Matteo Renzi: How the one-time great hope of the Italian left fell from grace

Former Italian prime minster Matteo Renzi was once the darling of Italian politics but on Monday announced his resignation as head of the ruling centre-left Democratic Party after an embarrassingly low result in Sunday's election.

Matteo Renzi: How the one-time great hope of the Italian left fell from grace
Matteo Renzi pictured during his resignation speech. Photo: Alberto Pizzoli/AFP

His decision to quit as party head is an alarming change in fortune for a man who just a few years ago was hailed as a reformer when he became Italy's youngest prime minister at the age of 39 in 2014.

The centre-left coalition led by Renzi's Democratic Party (PD) picked up just 22 percent of the vote, lagging behind a right-wing coalition that won 37 percent and also trailing the Five Star populist movement which scooped up 32 percent of the national vote.

The PD's collapse is a huge blow to Italy's centre-left, in power since 2013, effectively ruling it out of having any say in the country's future government.

The result is also particularly humiliating for Renzi, whose party clinched 40 percent of the vote in the 2014 European elections. Announcing his departure from the post, he said he would content himself with his new role as senator in his native Florence.

Italy left in limbo after populist surge in election
Journalists wait in the League's press room. Photo: Piero Cruciatti/AFP

“In a matter of months, Matteo became Italy's most unpopular leader,” L'Espresso weekly newspaper wrote recently.

Often accused of an arrogant or authoritarian leadership style, the former premier never managed to deliver on his ambitious promises to revamp Italy and cast away the political old guard during his time at the helm.

In 2012, with his sights set on party leadership, he vowed to make Italy more meritocratic. But today he is often accused of surrounding himself with his chosen few, frequently fellow Tuscans, who have done little to boost his reputation.

Renzi, whose only previous governing role had been as mayor of Florence, became prime minister in 2014 aged just 39.

Showing a tireless work ethic while his wife, Agnese, and three children stayed home in Tuscany, the former boy scout who became known as “the scrapper” came to office with a vow to revive Italy's lethargic economy.

He managed to deliver his flagship labour market reforms and modest growth, while overseeing the granting of legal recognition to gay relationships for the first time. But the recovery was not strong enough to generate any real political dividends.

Renzi alienated many on his party's far left, who broke away in 2017 to become part of the leftwing “Liberi e Uguali” (Free and Equal) alliance, also candidates in the upcoming vote.


His domestic fall from grace came in December 2016, when Italians rejected his flagship proposal for constitutional reform in a referendum.

His dream of a “simpler, more competitive and more courageous” Italy in tatters, Renzi resigned as prime minister. Despite taking a backseat, the energetic reformer maintained a strong media presence and few doubted his desire to return to the top spot.

However, the disappointing result in Sunday's election meant Renzi did not get the second chance he had hoped for.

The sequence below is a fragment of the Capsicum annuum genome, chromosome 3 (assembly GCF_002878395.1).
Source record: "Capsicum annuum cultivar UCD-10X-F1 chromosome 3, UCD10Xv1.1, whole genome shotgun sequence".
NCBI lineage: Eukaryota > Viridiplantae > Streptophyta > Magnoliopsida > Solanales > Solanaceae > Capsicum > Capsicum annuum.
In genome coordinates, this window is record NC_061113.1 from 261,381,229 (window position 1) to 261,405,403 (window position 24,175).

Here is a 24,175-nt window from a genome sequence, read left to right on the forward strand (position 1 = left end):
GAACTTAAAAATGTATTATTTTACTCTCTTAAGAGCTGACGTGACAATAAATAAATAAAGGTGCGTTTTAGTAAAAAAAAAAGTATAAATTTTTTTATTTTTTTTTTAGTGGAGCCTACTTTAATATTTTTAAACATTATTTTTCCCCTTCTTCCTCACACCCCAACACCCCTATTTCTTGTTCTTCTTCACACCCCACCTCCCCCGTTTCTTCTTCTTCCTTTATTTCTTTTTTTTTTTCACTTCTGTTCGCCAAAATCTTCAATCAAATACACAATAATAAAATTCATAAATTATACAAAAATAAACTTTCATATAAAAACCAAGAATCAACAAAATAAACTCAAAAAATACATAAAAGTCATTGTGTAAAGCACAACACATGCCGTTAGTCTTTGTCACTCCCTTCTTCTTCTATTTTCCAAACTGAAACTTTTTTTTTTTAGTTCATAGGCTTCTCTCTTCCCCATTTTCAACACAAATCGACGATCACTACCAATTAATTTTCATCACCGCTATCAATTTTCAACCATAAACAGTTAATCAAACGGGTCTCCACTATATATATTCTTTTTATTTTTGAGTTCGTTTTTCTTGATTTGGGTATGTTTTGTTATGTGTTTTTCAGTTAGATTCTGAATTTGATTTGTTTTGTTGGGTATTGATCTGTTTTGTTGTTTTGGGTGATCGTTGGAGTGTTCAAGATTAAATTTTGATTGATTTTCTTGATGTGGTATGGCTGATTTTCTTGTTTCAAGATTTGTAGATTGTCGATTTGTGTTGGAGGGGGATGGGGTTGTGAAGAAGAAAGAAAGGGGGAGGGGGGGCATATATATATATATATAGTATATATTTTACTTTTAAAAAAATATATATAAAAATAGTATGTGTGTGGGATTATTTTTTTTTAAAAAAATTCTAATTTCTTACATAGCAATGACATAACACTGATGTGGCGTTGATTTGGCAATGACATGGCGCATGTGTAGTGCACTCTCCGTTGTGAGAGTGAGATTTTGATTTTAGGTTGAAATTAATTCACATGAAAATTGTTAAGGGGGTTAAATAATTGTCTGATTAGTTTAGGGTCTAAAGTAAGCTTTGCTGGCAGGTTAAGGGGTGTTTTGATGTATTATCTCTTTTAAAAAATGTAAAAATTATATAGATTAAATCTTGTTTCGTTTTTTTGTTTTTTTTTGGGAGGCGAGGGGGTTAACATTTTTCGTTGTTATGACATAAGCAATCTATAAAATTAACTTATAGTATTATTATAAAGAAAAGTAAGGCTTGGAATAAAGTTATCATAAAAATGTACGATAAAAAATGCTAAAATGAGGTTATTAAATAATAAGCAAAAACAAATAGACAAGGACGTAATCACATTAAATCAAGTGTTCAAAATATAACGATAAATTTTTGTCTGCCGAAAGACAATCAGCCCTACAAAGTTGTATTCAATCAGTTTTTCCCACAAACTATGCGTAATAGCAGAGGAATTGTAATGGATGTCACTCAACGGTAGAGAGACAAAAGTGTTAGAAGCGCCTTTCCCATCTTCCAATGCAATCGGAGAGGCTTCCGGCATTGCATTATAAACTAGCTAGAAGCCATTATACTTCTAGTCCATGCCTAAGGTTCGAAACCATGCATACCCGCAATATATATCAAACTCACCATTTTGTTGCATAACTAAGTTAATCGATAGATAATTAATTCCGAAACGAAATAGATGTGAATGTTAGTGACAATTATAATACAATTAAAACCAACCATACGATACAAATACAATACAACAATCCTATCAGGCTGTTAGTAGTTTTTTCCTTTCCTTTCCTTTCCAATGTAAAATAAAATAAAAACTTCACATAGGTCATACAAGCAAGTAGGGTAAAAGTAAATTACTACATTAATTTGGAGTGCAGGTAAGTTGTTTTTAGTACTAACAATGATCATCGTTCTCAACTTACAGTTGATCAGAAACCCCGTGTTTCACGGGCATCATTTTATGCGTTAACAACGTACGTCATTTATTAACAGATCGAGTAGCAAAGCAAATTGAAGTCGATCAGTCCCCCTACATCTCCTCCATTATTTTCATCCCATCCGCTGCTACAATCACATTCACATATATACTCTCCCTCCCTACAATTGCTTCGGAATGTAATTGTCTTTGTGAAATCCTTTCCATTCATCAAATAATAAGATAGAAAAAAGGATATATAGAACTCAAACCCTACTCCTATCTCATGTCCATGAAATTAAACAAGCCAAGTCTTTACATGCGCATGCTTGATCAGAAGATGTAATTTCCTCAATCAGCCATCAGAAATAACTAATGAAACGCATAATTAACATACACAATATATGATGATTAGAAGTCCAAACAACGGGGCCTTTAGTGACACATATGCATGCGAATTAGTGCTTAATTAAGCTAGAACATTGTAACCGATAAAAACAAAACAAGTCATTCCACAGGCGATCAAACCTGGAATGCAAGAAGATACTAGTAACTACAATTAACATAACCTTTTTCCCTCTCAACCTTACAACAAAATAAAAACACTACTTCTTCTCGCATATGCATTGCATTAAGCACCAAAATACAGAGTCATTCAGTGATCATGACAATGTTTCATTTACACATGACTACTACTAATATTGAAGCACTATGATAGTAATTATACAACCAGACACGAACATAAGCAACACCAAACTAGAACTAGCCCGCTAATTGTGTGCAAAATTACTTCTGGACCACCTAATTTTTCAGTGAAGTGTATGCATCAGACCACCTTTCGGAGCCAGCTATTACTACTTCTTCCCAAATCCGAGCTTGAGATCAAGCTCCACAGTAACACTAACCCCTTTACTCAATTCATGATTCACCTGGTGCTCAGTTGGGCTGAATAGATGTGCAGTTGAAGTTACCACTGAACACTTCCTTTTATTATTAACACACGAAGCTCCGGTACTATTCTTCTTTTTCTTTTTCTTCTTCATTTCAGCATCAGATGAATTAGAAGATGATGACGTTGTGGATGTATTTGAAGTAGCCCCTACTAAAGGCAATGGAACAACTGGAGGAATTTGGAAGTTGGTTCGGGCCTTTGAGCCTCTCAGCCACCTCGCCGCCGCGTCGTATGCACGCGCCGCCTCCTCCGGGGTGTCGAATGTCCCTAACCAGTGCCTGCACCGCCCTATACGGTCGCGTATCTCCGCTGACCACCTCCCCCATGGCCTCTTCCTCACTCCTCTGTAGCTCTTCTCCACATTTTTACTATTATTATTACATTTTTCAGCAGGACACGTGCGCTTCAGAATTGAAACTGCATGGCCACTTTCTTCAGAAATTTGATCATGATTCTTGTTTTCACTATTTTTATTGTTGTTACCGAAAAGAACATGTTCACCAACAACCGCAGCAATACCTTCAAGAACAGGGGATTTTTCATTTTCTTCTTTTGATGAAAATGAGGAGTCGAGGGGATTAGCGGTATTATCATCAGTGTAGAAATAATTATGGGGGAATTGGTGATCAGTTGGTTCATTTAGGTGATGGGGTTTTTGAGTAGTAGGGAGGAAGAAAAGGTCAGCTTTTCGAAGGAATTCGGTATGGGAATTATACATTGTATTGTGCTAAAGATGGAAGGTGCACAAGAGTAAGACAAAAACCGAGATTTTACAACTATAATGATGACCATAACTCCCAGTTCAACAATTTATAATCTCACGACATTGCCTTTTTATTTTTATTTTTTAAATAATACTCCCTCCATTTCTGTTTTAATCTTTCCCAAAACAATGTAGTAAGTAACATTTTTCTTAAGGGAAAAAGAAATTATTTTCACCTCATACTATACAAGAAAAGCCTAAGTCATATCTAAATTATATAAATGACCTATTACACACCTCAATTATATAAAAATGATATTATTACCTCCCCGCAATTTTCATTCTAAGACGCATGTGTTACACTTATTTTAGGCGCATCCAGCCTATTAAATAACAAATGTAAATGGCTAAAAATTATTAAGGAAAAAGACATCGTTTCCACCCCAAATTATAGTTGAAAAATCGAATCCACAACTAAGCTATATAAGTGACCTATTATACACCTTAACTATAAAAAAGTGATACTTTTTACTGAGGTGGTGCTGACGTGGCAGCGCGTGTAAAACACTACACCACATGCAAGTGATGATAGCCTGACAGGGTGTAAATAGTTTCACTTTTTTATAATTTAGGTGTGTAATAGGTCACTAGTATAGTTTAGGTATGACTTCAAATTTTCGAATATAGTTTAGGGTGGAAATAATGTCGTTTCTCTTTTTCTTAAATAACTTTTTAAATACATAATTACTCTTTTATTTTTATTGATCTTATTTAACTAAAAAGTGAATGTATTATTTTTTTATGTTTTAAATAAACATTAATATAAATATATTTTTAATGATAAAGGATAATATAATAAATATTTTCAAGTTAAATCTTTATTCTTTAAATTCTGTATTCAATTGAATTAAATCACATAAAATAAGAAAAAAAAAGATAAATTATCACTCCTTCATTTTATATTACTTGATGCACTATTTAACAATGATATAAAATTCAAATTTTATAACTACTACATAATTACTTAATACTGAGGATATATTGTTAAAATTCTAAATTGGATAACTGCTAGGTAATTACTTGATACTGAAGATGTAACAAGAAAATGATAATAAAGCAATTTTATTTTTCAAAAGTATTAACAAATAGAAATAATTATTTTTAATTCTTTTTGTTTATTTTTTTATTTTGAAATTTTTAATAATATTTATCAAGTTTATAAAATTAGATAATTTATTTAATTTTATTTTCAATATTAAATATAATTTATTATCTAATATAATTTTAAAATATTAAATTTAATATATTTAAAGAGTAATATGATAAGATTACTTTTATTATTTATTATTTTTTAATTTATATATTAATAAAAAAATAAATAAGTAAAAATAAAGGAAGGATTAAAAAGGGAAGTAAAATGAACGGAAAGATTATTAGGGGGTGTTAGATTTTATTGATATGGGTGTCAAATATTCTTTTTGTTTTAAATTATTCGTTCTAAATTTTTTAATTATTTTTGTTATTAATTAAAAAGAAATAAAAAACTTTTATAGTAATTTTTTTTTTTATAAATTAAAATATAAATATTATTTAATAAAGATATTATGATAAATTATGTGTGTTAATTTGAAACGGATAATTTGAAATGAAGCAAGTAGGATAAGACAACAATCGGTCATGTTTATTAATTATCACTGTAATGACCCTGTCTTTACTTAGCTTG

By Olivier Baube


Italian PM Meloni refuses to back down on reporter ‘defamation’ trial

Italian Prime Minister Giorgia Meloni said on Tuesday she will not withdraw her defamation suit against anti-mafia reporter Roberto Saviano, despite growing criticism that her position of power might skew the trial in her favour.

Italian PM Meloni refuses to back down on reporter 'defamation' trial

On Tuesday, the hard-right leader told Italian daily Corriere della Sera that she was confident the case would be treated with the necessary “impartiality”.

Meloni sued anti-mafia reporter Saviano for alleged defamation after he called her a “bastard” in a 2020 televised outburst over her attitude towards vulnerable migrants.

Meloni’s Brothers of Italy party was in opposition at the time, but took office last month after an electoral campaign that promised to stop migrants crossing the Mediterranean from North Africa.

Press freedom watchdogs and supporters of Saviano have called for the trial, which opened earlier in November, to be scrapped.

READ ALSO: Anti-mafia reporter on trial for ‘defaming’ Italy’s far-right PM

“I don’t understand the request to withdraw the complaint on the pretext that I am now prime minister,” Meloni said.

“I believe that all this will be treated with impartiality, considering the separation of powers.”

She also added: “I am simply asking the court where the line is between the legitimate right to criticise, gratuitous insult and defamation.”

Saviano, best known for his international mafia bestseller “Gomorrah”, faces up to three years in prison if convicted.

The case dates back to December 2020 when Saviano was asked on a political TV chat show for a comment on the death of a six-month-old baby from Guinea in a shipwreck.

On the occasion, he railed at Meloni, who in 2019 had said that charity vessels which rescue migrants “should be sunk”.

Saviano is not the only journalist Meloni is taking to trial. One of the country’s best-known investigative reporters, Emiliano Fittipaldi, said last week the prime minister had sued him for defamation.

READ ALSO: Italian PM Meloni takes another investigative reporter to court

That trial is set to start in 2024.

Watchdogs say such trials are symbolic of a culture in Italy in which public figures intimidate reporters with repeated lawsuits, threatening the erosion of a free press.